Friday, May 8, 2009

Does your cat do this?

Does your cat do this?

video

GiGi, our nearly-5 year old pastel calico shelter kitty sucks on her tail about twice a day, sometimes more, sometimes less, but usually, we catch her doing this about twice a day. We're told it's because she was taken away from her momma too soon - we did adopt her as a kitten. But, she was surrounded by 5 other brothers and sisters and I doubt all of them are tail-suckers. Plus, I haven't heard any reports of tail-sucking from the kittens we fostered and adopted out to friends - those appeared to have been even younger than GiGi and probably never knew their slutty-mommas. So, I'm not sure what is up. Don't get me wrong - it's adorable for GiGi to do it, until she quits sucking and whips around her wet tail that ends up slapping you across the face if you're not too careful.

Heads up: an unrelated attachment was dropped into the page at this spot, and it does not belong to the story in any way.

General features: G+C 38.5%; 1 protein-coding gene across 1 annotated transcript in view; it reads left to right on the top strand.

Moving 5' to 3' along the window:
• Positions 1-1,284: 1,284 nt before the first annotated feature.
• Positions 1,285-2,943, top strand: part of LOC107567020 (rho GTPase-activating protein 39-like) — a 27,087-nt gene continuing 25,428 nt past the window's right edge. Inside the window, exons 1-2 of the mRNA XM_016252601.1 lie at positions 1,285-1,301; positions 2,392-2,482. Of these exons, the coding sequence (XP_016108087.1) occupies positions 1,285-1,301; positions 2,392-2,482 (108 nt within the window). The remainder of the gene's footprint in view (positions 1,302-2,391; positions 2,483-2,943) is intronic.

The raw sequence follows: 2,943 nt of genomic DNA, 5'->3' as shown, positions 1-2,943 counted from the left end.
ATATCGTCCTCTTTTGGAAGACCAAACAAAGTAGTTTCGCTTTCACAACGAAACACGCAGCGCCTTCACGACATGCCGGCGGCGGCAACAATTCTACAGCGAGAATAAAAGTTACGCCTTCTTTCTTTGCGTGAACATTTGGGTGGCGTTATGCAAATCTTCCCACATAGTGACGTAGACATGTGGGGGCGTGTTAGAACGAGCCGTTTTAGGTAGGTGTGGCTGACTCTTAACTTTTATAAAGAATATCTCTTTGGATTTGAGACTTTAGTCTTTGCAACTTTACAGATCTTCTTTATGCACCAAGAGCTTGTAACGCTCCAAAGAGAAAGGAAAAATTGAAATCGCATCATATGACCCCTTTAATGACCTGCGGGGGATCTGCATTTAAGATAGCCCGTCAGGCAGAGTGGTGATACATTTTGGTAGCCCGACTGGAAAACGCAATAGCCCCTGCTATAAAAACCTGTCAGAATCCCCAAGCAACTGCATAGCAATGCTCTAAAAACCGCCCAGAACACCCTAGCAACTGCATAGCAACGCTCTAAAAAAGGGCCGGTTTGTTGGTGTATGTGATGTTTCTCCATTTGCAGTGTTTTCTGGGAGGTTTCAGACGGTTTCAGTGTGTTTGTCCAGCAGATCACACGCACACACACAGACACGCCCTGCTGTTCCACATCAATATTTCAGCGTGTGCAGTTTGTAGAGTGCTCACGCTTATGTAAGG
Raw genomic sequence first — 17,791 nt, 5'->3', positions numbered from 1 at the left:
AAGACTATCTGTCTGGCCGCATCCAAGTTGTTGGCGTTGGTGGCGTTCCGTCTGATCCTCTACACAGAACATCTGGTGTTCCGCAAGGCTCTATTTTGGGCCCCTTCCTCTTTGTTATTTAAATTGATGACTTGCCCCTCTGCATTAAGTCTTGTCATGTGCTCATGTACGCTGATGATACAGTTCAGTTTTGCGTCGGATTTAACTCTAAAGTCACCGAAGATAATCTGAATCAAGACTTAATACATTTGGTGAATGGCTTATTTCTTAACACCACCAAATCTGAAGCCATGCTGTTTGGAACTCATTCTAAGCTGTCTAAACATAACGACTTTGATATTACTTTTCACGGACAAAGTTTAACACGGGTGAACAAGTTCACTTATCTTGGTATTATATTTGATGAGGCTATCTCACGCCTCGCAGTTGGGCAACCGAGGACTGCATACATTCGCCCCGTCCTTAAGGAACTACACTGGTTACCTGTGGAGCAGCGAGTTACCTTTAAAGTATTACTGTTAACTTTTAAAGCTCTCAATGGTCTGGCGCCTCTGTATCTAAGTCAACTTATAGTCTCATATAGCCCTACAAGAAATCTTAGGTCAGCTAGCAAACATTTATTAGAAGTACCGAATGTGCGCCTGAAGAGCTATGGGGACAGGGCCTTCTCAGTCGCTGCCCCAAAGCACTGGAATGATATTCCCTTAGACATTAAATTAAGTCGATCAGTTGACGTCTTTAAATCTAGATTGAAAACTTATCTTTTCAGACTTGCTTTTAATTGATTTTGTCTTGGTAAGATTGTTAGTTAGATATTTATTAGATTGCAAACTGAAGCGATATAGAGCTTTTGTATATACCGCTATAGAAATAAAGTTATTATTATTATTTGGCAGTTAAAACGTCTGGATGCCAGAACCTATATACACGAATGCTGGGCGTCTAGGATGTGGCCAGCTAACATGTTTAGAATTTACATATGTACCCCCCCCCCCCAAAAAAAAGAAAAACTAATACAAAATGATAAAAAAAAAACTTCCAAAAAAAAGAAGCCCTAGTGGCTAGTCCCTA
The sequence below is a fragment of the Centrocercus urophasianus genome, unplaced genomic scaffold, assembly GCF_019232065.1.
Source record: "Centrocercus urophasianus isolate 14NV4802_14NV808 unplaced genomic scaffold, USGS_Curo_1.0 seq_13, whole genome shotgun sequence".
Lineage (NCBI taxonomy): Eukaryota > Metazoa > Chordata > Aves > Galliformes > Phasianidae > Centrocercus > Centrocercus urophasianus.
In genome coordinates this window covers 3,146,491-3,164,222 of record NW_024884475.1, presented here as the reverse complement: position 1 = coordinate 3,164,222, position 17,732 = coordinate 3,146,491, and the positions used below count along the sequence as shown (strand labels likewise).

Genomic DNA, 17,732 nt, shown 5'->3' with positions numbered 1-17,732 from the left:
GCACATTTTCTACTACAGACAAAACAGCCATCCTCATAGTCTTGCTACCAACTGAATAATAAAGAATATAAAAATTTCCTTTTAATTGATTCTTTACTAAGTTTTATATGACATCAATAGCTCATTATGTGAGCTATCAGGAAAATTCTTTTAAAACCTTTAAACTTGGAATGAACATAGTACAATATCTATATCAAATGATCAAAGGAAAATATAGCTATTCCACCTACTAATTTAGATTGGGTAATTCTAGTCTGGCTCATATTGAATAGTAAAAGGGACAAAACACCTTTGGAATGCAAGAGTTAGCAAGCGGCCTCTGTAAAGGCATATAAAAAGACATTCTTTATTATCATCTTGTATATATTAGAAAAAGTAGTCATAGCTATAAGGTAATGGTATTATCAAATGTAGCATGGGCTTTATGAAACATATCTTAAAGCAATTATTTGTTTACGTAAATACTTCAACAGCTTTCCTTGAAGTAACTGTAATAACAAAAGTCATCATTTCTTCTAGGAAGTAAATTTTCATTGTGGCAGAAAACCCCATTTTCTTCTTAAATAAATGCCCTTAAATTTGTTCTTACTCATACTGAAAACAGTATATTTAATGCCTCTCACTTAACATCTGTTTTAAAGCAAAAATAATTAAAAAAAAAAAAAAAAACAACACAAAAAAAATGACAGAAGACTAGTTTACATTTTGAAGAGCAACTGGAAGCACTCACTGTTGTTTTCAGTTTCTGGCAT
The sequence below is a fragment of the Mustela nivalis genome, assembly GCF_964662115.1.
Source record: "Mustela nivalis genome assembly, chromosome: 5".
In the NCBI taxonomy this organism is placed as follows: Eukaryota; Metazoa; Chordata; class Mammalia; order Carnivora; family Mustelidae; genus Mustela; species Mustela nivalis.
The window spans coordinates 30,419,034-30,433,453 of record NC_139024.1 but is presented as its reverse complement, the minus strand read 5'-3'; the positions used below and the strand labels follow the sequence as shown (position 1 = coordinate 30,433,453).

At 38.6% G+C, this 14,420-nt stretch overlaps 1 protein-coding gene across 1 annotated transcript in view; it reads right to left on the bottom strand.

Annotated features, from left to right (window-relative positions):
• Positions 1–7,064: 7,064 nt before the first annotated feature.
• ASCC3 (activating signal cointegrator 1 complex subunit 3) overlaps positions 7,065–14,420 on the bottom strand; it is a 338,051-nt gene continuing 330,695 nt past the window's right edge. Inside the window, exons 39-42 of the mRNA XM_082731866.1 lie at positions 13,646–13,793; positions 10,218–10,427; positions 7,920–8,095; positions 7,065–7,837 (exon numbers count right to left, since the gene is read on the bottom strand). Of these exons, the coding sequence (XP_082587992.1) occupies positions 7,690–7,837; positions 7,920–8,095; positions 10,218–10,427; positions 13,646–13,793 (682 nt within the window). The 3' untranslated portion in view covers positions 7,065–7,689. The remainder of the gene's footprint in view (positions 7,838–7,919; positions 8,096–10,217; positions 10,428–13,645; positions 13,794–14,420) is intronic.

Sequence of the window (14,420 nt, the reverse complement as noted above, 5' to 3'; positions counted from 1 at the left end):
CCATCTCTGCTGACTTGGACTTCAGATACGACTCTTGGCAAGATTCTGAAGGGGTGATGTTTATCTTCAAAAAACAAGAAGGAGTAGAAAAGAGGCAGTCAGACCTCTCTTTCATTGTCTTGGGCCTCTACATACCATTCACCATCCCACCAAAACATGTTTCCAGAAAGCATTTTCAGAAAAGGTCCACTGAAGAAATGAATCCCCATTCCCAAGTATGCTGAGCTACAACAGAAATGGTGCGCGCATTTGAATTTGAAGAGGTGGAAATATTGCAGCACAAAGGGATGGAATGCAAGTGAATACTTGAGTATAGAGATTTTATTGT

I looked online to see what other cat-ladies are saying about the phenomenon. All I find is that there are some pretty crazy people out there. One even says that what GiGi does is "dangerous." Okay, I understand that when George, our 13 year old kitty, ate a 3 foot long piece of stringy material and had to get it surgically removed that this can be "dangerous" behavior - this is why our home is a "string-free zone" now. However, GiGi, as seen above, is hardly endangering herself or anyone else.

GiGi has other skills though. She will still play with her "neutron accelerator" toy - a big round plastic tube that has a yellow ball in it that she can swoosh around - best $15 ever spent on a toy for the animals. She is also skilled at knocking things off counters, bitch-slapping our dogs in the face without getting killed, and keeping the spider and moth population down in the house.


1 comment:

  1. We see this commonly in patients. A few of them have come up with kidney problems, especially the ones who dip the tail in water and then suck.

    In a majority it seems harmless, as long as the kitty isn't damaging the skin or tearing out the hair.

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